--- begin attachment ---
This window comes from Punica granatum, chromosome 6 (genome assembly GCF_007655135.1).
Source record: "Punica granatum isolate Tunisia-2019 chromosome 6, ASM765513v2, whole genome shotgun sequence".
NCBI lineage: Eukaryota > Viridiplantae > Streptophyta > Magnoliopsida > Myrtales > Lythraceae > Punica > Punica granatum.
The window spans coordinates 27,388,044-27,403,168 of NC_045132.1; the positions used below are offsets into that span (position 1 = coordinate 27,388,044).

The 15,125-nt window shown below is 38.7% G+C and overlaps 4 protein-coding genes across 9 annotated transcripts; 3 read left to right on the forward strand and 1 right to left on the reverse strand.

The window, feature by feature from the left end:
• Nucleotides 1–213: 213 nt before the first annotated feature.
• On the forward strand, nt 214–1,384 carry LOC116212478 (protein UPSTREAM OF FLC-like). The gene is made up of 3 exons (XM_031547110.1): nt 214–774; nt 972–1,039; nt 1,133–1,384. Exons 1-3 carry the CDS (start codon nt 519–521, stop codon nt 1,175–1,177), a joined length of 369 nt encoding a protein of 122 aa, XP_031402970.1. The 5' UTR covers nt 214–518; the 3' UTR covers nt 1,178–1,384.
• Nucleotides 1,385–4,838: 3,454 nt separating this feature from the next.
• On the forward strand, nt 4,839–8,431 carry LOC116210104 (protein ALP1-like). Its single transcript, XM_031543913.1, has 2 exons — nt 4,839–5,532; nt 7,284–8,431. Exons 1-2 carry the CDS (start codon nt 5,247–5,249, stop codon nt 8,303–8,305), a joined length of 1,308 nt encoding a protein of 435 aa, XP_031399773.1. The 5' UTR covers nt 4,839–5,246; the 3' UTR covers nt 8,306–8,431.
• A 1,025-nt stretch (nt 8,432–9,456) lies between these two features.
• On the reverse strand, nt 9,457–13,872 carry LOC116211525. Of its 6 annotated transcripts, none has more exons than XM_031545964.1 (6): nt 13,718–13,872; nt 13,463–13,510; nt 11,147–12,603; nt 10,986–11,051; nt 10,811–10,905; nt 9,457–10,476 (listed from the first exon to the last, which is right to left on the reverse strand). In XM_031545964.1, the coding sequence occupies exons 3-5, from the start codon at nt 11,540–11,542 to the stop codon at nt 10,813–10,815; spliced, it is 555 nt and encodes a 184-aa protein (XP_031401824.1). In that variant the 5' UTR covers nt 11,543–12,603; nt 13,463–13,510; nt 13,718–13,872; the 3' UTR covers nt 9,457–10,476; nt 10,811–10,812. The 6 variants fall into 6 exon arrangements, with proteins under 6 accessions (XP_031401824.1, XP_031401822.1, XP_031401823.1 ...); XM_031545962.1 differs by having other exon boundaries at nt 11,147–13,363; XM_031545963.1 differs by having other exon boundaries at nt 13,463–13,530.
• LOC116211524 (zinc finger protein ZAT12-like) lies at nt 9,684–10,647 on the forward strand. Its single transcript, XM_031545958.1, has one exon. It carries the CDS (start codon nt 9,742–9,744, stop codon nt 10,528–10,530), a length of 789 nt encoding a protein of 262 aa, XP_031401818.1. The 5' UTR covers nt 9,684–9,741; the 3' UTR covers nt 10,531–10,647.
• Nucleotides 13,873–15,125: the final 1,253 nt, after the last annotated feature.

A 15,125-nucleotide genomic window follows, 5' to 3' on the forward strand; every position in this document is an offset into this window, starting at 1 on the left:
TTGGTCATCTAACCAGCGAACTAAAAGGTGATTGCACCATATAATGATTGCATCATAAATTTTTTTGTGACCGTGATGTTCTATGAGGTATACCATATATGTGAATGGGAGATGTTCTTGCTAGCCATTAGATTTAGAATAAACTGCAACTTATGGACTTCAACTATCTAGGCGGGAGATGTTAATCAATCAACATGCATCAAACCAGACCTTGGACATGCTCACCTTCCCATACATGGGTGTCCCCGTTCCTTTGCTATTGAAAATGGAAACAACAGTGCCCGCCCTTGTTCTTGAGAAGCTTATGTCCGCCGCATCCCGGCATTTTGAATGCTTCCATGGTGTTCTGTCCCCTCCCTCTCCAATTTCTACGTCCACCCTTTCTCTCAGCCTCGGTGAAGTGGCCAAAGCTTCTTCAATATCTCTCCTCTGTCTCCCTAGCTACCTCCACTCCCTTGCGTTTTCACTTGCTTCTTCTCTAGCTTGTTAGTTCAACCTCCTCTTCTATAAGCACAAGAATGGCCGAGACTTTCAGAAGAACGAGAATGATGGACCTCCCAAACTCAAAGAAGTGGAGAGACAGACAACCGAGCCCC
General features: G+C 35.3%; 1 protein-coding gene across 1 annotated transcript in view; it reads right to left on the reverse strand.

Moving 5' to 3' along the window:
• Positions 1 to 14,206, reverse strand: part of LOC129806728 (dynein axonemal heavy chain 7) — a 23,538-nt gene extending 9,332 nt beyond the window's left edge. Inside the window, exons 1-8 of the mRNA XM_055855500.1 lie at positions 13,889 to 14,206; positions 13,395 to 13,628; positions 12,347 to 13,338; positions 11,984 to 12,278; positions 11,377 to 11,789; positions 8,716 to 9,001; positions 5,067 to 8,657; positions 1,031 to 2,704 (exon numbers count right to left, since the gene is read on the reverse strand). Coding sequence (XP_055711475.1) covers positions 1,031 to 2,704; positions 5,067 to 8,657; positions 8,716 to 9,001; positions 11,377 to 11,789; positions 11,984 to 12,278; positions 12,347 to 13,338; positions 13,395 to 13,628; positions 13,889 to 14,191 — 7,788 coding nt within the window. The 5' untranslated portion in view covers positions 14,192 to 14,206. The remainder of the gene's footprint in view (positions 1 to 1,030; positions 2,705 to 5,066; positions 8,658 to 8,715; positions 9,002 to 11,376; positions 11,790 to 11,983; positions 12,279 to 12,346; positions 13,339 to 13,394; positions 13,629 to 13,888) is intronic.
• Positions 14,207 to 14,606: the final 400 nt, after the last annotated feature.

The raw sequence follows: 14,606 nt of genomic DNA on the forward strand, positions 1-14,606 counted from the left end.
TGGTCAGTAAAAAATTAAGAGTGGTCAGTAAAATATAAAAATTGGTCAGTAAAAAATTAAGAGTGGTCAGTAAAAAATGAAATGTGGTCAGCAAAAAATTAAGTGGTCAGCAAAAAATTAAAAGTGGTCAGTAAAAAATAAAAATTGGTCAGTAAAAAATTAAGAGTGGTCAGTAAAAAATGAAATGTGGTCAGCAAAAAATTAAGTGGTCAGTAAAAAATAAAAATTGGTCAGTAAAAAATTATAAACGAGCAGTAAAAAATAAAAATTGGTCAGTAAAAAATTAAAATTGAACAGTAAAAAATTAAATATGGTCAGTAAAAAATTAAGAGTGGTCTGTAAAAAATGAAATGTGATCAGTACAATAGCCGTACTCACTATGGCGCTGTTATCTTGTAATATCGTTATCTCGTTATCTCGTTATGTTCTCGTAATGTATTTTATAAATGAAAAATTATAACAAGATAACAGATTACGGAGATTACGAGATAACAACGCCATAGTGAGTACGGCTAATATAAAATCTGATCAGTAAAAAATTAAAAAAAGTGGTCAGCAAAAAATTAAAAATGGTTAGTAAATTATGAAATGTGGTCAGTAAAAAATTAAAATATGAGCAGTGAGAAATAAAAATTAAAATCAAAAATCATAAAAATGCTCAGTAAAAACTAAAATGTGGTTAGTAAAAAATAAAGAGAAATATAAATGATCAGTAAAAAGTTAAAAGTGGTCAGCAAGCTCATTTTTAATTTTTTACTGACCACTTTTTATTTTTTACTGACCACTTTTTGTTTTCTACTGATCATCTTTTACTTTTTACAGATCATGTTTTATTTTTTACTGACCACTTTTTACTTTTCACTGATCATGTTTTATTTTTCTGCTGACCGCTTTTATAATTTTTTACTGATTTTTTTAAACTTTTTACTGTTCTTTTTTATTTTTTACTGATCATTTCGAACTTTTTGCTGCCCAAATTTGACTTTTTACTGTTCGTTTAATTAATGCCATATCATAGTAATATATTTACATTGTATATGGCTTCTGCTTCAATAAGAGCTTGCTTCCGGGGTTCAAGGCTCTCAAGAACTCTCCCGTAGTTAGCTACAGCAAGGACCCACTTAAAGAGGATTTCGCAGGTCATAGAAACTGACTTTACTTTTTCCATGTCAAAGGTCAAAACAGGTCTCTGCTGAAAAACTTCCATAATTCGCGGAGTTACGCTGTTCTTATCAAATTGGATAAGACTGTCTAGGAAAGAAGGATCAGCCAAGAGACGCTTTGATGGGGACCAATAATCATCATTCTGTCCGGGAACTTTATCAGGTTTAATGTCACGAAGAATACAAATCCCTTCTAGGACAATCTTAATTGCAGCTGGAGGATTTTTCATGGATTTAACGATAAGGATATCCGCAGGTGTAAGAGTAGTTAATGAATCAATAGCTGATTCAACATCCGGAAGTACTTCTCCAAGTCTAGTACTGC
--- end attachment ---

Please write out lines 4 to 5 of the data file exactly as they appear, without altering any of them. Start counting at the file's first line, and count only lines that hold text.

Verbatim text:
The window spans coordinates 27,388,044-27,403,168 of NC_045132.1; the positions used below are offsets into that span (position 1 = coordinate 27,388,044).

The 15,125-nt window shown below is 38.7% G+C and overlaps 4 protein-coding genes across 9 annotated transcripts; 3 read left to right on the forward strand and 1 right to left on the reverse strand.